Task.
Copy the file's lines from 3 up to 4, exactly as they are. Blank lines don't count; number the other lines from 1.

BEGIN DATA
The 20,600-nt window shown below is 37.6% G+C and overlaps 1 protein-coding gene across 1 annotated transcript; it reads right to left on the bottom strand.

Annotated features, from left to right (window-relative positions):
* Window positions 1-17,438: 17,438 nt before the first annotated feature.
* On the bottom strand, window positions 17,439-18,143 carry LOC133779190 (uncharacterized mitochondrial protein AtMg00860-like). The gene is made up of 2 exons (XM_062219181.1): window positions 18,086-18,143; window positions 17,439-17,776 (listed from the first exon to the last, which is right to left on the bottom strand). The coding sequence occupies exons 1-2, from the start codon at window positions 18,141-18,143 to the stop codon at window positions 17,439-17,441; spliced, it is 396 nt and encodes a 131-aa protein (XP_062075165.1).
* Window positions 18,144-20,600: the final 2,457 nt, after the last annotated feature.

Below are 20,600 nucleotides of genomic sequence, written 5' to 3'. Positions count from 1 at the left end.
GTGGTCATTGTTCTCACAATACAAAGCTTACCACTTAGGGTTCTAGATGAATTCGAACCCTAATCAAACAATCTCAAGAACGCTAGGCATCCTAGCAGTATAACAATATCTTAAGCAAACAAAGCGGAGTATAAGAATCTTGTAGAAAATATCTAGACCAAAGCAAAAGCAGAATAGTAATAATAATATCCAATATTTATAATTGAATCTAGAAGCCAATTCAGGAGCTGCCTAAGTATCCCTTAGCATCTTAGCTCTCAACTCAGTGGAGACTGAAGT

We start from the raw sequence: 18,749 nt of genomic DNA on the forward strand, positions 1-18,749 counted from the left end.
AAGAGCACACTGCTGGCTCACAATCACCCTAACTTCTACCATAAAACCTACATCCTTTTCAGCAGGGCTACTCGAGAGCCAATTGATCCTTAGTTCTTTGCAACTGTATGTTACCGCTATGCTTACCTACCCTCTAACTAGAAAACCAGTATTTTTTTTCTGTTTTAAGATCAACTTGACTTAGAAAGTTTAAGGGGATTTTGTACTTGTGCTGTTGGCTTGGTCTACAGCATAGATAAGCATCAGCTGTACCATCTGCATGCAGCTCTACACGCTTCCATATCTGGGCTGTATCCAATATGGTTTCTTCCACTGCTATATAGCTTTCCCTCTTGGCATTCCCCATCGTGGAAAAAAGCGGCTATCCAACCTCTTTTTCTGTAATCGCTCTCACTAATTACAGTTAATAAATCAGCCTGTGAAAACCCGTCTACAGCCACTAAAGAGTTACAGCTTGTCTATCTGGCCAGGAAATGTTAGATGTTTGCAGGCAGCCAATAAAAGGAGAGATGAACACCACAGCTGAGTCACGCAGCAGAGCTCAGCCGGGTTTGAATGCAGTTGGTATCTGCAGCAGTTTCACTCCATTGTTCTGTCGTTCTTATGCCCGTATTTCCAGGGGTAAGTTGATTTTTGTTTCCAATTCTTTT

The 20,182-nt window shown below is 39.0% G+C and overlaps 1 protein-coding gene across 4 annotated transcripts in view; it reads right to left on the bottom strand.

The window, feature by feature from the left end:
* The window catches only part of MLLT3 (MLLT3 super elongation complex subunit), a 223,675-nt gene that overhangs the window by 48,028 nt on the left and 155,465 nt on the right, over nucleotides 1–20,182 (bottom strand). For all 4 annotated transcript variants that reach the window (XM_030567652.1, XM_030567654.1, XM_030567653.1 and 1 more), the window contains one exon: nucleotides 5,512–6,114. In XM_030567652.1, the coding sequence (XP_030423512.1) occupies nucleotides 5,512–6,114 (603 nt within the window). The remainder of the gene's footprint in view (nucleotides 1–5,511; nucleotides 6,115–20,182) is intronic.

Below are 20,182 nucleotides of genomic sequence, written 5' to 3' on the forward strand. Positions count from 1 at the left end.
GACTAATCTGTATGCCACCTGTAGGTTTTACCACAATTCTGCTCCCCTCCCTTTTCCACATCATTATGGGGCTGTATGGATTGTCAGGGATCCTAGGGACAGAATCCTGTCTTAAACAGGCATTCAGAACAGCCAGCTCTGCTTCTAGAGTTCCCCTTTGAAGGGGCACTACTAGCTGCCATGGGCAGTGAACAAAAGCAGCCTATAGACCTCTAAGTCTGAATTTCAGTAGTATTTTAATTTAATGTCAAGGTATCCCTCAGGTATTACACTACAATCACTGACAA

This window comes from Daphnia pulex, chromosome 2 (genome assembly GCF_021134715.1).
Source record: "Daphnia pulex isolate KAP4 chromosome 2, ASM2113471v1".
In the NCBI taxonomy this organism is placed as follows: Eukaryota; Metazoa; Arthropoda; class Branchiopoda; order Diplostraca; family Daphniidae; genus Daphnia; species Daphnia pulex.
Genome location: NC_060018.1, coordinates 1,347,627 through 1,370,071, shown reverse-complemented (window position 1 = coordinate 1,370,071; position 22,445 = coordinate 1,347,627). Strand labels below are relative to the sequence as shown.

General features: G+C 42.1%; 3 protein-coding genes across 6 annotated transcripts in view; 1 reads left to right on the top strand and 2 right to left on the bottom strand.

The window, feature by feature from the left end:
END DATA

* Window positions 1-17,438: 17,438 nt before the first annotated feature.
* On the bottom strand, window positions 17,439-18,143 carry LOC133779190 (uncharacterized mitochondrial protein AtMg00860-like). The gene is made up of 2 exons (XM_062219181.1): window positions 18,086-18,143; window positions 17,439-17,776 (listed from the first exon to the last, which is right to left on the bottom strand). The coding sequence occupies exons 1-2, from the start codon at window positions 18,141-18,143 to the stop codon at window positions 17,439-17,441; spliced, it is 396 nt and encodes a 131-aa protein (XP_062075165.1).